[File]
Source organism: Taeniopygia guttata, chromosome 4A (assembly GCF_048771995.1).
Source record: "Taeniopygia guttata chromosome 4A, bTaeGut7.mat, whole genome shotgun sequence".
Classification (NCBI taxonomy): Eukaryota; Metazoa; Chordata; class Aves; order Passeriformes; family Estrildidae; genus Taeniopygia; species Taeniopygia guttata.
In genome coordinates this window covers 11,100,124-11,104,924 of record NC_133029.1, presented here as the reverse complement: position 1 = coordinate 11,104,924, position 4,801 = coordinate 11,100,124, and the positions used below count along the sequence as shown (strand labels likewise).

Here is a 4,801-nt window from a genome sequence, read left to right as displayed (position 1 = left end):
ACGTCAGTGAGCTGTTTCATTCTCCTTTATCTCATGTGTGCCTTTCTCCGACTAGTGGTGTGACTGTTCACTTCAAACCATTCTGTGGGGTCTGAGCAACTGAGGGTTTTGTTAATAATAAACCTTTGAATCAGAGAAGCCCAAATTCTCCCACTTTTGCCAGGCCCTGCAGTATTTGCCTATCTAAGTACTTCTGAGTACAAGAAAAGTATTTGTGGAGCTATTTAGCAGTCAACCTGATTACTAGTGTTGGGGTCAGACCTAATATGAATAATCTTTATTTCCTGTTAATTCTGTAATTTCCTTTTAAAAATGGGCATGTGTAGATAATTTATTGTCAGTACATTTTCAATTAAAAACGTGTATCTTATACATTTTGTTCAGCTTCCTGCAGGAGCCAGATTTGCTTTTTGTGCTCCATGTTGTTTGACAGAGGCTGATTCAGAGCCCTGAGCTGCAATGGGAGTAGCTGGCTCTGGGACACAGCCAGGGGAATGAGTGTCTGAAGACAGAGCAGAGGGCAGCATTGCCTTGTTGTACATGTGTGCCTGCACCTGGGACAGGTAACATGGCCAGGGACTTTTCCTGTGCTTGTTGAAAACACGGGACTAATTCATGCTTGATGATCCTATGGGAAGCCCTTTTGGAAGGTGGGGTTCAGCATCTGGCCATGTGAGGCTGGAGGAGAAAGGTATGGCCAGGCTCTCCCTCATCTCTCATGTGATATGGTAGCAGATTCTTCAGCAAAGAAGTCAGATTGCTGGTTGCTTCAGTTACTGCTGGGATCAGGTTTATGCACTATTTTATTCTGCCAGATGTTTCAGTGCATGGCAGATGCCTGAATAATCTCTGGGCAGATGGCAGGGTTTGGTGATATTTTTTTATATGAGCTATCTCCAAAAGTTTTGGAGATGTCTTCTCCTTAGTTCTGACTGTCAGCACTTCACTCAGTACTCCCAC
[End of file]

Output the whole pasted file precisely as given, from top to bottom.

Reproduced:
Source organism: Taeniopygia guttata, chromosome 4A (assembly GCF_048771995.1).
Source record: "Taeniopygia guttata chromosome 4A, bTaeGut7.mat, whole genome shotgun sequence".
Classification (NCBI taxonomy): Eukaryota; Metazoa; Chordata; class Aves; order Passeriformes; family Estrildidae; genus Taeniopygia; species Taeniopygia guttata.
In genome coordinates this window covers 11,100,124-11,104,924 of record NC_133029.1, presented here as the reverse complement: position 1 = coordinate 11,104,924, position 4,801 = coordinate 11,100,124, and the positions used below count along the sequence as shown (strand labels likewise).

Here is a 4,801-nt window from a genome sequence, read left to right as displayed (position 1 = left end):
ACGTCAGTGAGCTGTTTCATTCTCCTTTATCTCATGTGTGCCTTTCTCCGACTAGTGGTGTGACTGTTCACTTCAAACCATTCTGTGGGGTCTGAGCAACTGAGGGTTTTGTTAATAATAAACCTTTGAATCAGAGAAGCCCAAATTCTCCCACTTTTGCCAGGCCCTGCAGTATTTGCCTATCTAAGTACTTCTGAGTACAAGAAAAGTATTTGTGGAGCTATTTAGCAGTCAACCTGATTACTAGTGTTGGGGTCAGACCTAATATGAATAATCTTTATTTCCTGTTAATTCTGTAATTTCCTTTTAAAAATGGGCATGTGTAGATAATTTATTGTCAGTACATTTTCAATTAAAAACGTGTATCTTATACATTTTGTTCAGCTTCCTGCAGGAGCCAGATTTGCTTTTTGTGCTCCATGTTGTTTGACAGAGGCTGATTCAGAGCCCTGAGCTGCAATGGGAGTAGCTGGCTCTGGGACACAGCCAGGGGAATGAGTGTCTGAAGACAGAGCAGAGGGCAGCATTGCCTTGTTGTACATGTGTGCCTGCACCTGGGACAGGTAACATGGCCAGGGACTTTTCCTGTGCTTGTTGAAAACACGGGACTAATTCATGCTTGATGATCCTATGGGAAGCCCTTTTGGAAGGTGGGGTTCAGCATCTGGCCATGTGAGGCTGGAGGAGAAAGGTATGGCCAGGCTCTCCCTCATCTCTCATGTGATATGGTAGCAGATTCTTCAGCAAAGAAGTCAGATTGCTGGTTGCTTCAGTTACTGCTGGGATCAGGTTTATGCACTATTTTATTCTGCCAGATGTTTCAGTGCATGGCAGATGCCTGAATAATCTCTGGGCAGATGGCAGGGTTTGGTGATATTTTTTTATATGAGCTATCTCCAAAAGTTTTGGAGATGTCTTCTCCTTAGTTCTGACTGTCAGCACTTCACTCAGTACTCCCAC